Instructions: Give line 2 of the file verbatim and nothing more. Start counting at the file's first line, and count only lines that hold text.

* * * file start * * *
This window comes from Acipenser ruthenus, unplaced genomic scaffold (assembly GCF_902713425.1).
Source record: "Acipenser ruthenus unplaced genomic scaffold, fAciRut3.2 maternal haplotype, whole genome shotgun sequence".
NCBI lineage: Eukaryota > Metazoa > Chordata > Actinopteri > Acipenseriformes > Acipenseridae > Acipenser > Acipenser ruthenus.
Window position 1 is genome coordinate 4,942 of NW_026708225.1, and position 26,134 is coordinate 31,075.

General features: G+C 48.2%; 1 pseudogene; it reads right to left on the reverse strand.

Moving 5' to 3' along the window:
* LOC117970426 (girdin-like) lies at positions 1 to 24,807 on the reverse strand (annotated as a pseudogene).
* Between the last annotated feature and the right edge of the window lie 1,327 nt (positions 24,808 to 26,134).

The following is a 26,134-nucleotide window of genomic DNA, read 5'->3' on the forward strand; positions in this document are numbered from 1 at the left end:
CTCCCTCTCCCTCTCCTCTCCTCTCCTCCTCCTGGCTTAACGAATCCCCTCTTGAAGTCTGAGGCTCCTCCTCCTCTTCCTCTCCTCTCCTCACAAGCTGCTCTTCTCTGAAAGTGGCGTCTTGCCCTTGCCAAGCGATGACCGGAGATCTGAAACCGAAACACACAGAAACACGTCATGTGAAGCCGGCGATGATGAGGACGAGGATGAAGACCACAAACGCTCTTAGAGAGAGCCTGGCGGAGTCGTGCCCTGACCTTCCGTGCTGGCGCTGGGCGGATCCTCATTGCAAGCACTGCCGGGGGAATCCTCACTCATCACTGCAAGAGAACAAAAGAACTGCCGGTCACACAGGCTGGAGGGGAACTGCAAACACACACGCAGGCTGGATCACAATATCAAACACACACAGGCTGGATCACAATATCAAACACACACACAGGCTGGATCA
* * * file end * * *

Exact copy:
Source record: "Acipenser ruthenus unplaced genomic scaffold, fAciRut3.2 maternal haplotype, whole genome shotgun sequence".